I'd just like to mention a little girl in my son's preschool class. Everytime I'm around her my heart just BREAKS! She sits in her chair and stims the same way Luke used to and I just want to breakdown in tears everytime I see her. It's funny you mentioned seeing what the NT kids do and how far behind you think yours are. I do that sometimes to when I see the NT kids do something so cute. But the little girl in Lukes class just haunts me for some reason. I dread going to any function his class does because it gets worse and worse each time I see her. I just know I'm going to burst out in tears one of these times but I just can't help it. I've given her mom some biomed info but she works in a Drs office and is so intrenched in the belief that nothing can be done to help these kids. I just keep her in my prayers.


Yep, there is plenty of judgement to go around. In all directions.


Qwack-quack.

LM
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Postby LM » Wed May 24, 2006 12:47 pm

The following is from Katie's paternal grandfather - I have also read that Karen's husband has filed for divorce citing mental cruelty:

http://www.pjstar.com/stories/052406/PH ... .033.shtml

Don't blame autism for the death of Katherine McCarron, says her paternal grandfather.
"I am positively revolted when I read quotes that would imply any degree of understanding or hint at condoning the taking of my granddaughter's life," says Michael McCarron, 62, of Indianapolis. " ... I'm dealing with a very straight-forward murder case.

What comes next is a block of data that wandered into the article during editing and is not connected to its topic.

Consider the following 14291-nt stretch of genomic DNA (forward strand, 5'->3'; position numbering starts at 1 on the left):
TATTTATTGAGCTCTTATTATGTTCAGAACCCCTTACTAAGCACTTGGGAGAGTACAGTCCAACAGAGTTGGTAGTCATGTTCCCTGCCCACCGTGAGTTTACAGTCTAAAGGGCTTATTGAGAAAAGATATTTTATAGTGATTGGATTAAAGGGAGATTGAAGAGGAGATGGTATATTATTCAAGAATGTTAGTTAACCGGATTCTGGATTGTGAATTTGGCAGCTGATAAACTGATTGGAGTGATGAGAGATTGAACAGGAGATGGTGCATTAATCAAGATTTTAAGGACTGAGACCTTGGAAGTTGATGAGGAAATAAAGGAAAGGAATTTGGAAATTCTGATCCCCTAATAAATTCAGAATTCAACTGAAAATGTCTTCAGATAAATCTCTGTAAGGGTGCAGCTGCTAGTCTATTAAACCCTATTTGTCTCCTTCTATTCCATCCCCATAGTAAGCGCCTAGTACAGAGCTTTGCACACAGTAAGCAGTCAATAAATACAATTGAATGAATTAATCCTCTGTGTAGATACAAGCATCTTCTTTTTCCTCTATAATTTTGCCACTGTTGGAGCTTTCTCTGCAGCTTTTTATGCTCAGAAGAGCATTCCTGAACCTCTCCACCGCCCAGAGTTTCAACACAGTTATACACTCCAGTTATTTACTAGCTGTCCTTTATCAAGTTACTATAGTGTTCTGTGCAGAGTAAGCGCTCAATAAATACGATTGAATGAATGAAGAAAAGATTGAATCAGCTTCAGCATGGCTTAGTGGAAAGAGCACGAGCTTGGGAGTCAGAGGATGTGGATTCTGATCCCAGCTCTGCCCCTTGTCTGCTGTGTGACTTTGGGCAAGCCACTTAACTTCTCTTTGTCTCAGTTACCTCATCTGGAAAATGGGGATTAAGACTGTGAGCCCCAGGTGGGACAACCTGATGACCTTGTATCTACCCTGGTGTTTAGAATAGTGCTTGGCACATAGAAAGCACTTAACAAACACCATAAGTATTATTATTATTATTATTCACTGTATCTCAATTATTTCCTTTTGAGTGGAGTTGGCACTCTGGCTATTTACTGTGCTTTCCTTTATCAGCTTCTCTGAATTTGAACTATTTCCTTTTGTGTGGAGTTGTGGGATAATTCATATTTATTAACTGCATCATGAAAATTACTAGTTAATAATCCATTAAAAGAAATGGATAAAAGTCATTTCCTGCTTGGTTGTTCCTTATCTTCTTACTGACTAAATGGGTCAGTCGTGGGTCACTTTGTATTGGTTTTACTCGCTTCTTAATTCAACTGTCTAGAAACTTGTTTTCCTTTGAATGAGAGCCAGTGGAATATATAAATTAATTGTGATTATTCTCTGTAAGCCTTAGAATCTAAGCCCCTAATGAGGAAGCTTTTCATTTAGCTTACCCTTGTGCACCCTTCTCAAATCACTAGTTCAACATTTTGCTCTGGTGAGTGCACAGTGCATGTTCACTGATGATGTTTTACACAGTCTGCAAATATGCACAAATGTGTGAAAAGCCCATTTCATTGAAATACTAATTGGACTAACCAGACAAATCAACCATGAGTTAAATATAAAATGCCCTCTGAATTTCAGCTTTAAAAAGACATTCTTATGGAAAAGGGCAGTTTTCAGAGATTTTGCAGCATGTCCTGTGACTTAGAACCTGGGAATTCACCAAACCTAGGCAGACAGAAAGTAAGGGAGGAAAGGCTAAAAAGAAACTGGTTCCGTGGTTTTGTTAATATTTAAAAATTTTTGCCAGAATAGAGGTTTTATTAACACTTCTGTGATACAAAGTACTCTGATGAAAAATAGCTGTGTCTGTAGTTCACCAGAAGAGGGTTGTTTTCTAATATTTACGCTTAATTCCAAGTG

"This was not about autism. This was not about a lack of support."

On May 13, the 3-year-old Morton girl was suffocated with a plastic bag, allegedly at the hands of her mother, Dr. Karen McCarron, 37. The mother has been under suicide watch at the Tazewell County Jail, where she is being held under $2 million bond and faces two counts of first-degree murder.

Michael McCarron called me this week after having read numerous stories about the case, some of which he says point the finger of guilt in the wrong direction. For instance, though polite, he ridiculed the notion of his daughter-in-law's friends who have portrayed her as distraught over a lack of autism treatment in the Peoria area.

"Katie wasn't in central Illinois (until May)," he calmly says. " .... So what programs central Illinois has or doesn't have ... has not one ounce of applicability to (the death of ) Katherine McCarron."

After Katherine was diagnosed with autism almost two years ago, parents Karen and Paul McCarron searched for the best treatment possible. They found two autism-centric schools in Raleigh, N.C.

Karen McCarron could not easily leave her pathologist's job in Peoria. So she remained in the couple's home in Morton and took care of their daughter Emily, now 2. Helping with child care was Karen McCarron's mother, Erna Frank of Morton.